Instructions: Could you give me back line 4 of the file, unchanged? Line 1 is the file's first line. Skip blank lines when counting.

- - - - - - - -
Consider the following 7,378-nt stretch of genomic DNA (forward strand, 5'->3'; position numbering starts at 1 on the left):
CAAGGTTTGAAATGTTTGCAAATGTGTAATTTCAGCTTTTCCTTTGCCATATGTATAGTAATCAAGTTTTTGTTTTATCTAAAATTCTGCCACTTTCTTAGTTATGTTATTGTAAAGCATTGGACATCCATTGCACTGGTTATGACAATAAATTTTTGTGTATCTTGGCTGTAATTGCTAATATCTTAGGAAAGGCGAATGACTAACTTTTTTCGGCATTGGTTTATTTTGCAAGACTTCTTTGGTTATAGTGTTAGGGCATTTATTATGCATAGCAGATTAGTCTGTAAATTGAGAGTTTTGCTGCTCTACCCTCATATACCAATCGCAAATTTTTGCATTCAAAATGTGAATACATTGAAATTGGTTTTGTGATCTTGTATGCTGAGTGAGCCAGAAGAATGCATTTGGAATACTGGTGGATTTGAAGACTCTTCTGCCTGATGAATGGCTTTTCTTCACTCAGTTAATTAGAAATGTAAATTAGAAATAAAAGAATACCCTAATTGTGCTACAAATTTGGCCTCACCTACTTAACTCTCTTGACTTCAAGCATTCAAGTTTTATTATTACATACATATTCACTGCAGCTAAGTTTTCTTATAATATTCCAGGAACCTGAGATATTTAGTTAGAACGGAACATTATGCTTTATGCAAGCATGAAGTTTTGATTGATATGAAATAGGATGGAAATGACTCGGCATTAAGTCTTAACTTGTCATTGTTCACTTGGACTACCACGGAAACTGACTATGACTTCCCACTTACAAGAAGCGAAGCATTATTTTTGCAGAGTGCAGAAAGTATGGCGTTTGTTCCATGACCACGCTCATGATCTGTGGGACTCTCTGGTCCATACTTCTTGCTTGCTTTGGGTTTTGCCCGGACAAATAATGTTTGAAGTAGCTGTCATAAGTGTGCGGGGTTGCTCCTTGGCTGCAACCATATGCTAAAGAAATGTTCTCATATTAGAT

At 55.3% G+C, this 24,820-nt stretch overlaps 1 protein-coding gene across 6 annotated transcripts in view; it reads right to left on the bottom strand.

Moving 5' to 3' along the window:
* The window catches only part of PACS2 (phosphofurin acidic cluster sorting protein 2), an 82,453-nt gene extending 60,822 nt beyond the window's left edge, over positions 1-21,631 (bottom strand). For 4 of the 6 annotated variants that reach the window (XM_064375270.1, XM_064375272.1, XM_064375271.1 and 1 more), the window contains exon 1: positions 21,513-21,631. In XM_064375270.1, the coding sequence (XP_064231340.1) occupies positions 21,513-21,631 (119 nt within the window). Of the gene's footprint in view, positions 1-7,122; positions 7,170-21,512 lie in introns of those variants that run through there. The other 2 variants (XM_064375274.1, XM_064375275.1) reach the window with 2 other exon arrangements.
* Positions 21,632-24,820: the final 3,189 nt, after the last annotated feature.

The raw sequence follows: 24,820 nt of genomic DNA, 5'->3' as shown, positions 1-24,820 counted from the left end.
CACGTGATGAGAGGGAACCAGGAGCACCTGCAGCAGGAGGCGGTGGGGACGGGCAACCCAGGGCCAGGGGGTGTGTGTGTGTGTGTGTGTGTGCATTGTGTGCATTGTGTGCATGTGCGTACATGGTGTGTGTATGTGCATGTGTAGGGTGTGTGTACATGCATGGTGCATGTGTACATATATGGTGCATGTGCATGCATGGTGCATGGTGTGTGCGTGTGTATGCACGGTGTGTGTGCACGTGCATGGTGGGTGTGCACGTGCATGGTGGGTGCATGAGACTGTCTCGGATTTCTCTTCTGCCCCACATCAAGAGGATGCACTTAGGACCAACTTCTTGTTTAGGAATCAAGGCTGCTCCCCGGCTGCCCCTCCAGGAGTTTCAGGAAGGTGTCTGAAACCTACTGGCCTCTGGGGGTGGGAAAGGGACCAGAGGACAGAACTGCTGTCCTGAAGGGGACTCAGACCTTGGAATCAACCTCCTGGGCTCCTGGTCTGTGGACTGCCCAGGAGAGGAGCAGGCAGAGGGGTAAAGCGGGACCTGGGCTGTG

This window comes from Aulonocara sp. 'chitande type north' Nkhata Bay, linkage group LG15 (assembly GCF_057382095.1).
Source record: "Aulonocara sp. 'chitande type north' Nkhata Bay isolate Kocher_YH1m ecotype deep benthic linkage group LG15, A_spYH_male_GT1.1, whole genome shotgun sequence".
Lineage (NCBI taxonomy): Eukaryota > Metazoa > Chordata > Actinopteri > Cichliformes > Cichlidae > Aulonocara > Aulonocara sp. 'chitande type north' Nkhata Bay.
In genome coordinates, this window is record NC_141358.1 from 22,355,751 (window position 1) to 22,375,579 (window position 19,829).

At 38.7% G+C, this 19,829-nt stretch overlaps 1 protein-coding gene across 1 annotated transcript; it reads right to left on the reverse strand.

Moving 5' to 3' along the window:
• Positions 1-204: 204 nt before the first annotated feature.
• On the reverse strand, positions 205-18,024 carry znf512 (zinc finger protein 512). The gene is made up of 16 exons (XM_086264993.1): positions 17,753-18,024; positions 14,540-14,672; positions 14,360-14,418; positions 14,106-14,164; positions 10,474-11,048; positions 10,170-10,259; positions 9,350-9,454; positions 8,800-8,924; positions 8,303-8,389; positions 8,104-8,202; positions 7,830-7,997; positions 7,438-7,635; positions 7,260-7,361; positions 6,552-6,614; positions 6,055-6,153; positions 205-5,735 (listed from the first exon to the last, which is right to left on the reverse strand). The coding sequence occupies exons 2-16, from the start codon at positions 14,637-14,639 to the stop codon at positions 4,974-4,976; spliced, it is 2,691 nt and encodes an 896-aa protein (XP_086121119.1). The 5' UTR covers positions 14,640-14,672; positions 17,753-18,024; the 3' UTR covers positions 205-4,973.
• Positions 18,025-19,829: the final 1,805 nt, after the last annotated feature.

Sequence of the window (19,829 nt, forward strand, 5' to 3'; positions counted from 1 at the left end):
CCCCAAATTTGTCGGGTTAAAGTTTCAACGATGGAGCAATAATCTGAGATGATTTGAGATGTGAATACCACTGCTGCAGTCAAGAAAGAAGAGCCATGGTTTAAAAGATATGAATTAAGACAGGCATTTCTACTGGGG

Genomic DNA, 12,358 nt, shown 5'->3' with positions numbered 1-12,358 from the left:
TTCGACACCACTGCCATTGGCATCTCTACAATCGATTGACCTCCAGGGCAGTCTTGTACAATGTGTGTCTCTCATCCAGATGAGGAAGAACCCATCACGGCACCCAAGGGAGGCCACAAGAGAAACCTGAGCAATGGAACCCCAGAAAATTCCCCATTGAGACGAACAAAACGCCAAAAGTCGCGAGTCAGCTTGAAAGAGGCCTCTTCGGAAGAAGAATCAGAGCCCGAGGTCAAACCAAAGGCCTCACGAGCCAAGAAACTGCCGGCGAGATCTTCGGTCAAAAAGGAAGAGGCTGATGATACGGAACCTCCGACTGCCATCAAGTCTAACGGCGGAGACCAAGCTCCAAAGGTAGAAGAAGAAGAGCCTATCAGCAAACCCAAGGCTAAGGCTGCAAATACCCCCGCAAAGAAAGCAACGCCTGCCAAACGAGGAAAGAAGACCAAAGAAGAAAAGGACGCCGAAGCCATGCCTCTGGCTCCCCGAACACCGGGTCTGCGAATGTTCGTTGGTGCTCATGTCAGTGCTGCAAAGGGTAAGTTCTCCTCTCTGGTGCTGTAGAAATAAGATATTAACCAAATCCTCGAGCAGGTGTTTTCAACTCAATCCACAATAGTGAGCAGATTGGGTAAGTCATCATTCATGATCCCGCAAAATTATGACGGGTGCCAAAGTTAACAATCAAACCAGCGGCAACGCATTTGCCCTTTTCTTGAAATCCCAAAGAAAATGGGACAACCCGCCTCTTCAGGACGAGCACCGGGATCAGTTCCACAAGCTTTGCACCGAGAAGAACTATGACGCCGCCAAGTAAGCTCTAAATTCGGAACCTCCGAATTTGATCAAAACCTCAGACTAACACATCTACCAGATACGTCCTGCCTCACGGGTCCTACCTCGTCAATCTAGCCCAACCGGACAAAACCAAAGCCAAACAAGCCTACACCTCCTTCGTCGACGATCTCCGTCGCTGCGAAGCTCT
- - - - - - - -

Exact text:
Moving 5' to 3' along the window: